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May 2013

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Hawthorn blossom
Hawthorn blossom, Sheila Sims

This month May blossom, the flower of the Hawthorn tree, fills the hedgerows, providing welcome nectar for many insects.

Nightjars arrive at Kelling Heath and Winterton and the male’s distinctive ‘churring’ call can be heard at dusk as they hawk night-flying insects.

Peregrine Falcons have nested again on the spire at Norwich Cathedral. At the time of writing they have four eggs which, hopefully, will hatch soon. See them on the Hawk and Owl Trust webcam. Many cities now have Peregrines – the high buildings are attractive nest sites because they are similar to the coastal cliffs where they would normally breed. The pigeons taste good, as well!

Adders, Britain’s only venomous snakes, like warm heaths and sandy places. They will be basking on the dunes at Winterton and Sea Palling and have also been seen at Sheringham Park; they are easily recognised by the dark zig-zag pattern down their backs. They will only bite if disturbed and dogs will be curious about them, so best to keep your pets on the lead when walking in the type of habitat these snakes prefer.

Peacock, Sheila Sims
Peacock, Sheila Sims

If you hear a ‘plop’ while walking by water, you may have just missed seeing a Water Vole. These little animals are endangered due to habitat destruction and predation by the introduced American Mink, but one of their main strongholds in Britain is in our county. Sometimes known as Water Rats (Ratty in ‘Wind in the Willows’ was a Water vole) they are often confused with Brown Rats, which also swim well. The voles, however, have round, blunt heads and stockier bodies. They are active during the day and early summer can be a good time to see them especially if you are on the water.

Peacock butterflies will be flying on warm, sunny days – be kind to them and leave a few nettles. Peacocks lay their eggs on these and the emerging caterpillars feed on the leaves. Great to have something that actually eats nettles!

Although large numbers of pheasants are reared every year and released for shooting, there is also a well-established wild population. Originating in Asia, they are thought to have been introduced by the Romans. We take them for granted because they are so common but the cock must be one of our most beautiful birds. He will have a harem of several hens and will protect them within his territory, driving other cocks away. This year one decided that his territory was around our house and fearlessly attacked us and anyone else in the vicinity. He chased vehicles down the lane which, unfortunately, brought him to a sad end. Shame – we’d got rather fond of him.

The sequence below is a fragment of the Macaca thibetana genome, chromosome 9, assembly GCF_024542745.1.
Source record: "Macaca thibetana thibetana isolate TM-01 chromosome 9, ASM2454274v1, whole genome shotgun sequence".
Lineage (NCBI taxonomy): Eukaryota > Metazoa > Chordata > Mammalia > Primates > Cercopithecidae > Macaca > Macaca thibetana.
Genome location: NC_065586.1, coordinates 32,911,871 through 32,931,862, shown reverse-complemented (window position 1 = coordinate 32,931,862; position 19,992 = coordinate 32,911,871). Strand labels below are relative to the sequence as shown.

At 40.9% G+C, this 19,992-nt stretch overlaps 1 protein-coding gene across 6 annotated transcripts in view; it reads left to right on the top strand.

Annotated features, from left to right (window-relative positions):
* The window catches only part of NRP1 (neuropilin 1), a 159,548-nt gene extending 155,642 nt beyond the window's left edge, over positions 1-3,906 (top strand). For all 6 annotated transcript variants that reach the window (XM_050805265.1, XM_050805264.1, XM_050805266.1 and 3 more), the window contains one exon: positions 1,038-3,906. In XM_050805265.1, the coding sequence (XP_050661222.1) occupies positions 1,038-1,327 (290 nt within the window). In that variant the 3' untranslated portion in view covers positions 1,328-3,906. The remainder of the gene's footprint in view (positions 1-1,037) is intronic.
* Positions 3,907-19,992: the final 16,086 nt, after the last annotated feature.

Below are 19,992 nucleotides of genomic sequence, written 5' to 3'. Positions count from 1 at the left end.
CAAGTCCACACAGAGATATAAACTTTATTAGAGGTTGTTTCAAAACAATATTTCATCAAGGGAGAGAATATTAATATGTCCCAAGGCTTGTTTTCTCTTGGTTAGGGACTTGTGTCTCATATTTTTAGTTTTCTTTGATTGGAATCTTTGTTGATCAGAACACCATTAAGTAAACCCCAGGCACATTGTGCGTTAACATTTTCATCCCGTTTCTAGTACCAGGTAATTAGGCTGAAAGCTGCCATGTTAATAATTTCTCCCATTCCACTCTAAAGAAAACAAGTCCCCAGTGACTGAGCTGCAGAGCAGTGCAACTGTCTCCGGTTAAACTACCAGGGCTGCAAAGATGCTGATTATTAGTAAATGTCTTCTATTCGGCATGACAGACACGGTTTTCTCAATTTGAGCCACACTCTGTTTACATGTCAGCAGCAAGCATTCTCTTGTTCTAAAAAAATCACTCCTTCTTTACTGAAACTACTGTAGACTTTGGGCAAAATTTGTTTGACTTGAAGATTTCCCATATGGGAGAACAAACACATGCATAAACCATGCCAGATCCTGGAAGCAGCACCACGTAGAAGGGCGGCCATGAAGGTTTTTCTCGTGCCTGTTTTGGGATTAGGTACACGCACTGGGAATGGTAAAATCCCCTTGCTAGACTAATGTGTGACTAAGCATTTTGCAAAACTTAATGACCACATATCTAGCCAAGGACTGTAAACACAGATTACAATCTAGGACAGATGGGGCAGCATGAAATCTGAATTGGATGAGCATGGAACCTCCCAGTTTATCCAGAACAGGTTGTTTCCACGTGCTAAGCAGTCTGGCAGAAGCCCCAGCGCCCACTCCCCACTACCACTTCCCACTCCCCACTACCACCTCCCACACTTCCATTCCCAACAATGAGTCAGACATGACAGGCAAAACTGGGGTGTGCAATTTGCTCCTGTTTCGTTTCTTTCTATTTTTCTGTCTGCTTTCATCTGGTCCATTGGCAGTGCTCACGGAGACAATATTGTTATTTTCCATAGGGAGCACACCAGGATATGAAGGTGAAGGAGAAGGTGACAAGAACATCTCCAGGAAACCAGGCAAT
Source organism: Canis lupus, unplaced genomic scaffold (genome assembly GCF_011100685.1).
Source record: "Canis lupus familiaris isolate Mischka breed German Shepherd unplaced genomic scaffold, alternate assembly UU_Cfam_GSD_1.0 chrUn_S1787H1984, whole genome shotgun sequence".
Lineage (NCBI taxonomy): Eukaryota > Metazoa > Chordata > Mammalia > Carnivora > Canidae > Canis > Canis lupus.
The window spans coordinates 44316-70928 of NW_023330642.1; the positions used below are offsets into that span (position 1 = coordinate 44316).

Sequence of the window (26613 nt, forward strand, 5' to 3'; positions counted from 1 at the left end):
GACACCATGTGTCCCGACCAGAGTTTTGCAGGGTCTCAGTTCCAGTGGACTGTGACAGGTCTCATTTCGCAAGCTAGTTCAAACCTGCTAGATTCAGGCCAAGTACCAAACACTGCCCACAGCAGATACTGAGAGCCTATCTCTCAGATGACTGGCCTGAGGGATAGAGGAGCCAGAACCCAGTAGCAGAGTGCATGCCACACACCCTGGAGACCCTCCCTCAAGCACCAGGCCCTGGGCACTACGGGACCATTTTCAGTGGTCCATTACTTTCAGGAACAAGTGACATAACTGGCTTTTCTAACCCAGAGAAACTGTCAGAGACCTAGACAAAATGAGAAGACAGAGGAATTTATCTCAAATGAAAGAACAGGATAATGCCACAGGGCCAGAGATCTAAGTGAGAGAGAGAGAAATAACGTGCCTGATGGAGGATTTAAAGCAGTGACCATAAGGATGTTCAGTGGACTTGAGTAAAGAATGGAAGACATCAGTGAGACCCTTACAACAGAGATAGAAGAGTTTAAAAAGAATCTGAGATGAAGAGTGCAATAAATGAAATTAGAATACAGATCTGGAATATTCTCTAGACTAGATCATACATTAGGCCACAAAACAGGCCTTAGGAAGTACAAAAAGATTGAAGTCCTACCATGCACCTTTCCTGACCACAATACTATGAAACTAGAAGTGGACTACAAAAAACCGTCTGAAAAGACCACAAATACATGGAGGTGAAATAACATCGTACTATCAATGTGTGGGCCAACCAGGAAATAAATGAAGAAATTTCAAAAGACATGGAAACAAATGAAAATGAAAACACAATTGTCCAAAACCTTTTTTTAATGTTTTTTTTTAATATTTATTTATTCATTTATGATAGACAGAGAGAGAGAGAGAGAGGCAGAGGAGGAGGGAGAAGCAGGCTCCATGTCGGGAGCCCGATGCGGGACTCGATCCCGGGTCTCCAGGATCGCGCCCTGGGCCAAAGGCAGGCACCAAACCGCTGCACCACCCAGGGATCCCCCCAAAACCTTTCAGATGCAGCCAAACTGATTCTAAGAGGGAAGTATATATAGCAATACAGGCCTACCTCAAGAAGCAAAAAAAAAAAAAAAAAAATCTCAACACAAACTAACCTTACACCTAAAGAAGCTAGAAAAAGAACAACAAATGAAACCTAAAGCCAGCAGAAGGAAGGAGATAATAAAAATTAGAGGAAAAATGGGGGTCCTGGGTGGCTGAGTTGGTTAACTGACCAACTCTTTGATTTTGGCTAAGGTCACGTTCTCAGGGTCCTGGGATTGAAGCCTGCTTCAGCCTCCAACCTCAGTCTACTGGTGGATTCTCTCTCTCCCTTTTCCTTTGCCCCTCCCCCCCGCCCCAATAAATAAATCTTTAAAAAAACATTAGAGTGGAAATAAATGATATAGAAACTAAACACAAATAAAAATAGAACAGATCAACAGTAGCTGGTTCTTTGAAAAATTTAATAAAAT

Pheasants feed on seeds, vegetation, and insects and will occasionally take small reptiles, mammals and birds.

Cock Pheasant, Sheila Sims

They are nesting, now, making a scrape, roughly lined with dried grass and leaves, hidden in vegetation. Ten to fifteen pale olive eggs are incubated by the hen only. Last year one nested against the wall of our house and we were intrigued that none of our three Lurchers detected her, although they were often very close to the nest. This was interesting, because the dogs can easily pick up the scent of a bird in the field; they were carefully watched. The hen remained for the full incubation period, over three weeks, then one morning was gone, leaving a heap of broken shells, which the dogs immediately found. Ate the lot!

I have learnt that studies done on wading birds, which are also ground nesters, have found that the oil from the preen gland, at the base of the tail, changes during the sitting period and is not as volatile as before, therefore the scent cannot be easily detected by predators. It is also known that partridges are able to close their vents, which would be another source of scent. It is probable that pheasants go through the same processes to avoid detection.

The hen’s mottled brown plumage is also excellent camouflage.

Events this month include:
• Bats and moths at Beacon Park, Gorleston.
• Bure Valley canoe voyages.
• Hickling Broad boat trips.
• Good family outings: ‘Go Wild’ at Barton Broad.
• Rock pool ‘rummage’ at West Runton.
For further details contact Norfolk Wildlife Trust or call 01603-625540.

© Sheila Sims 2013.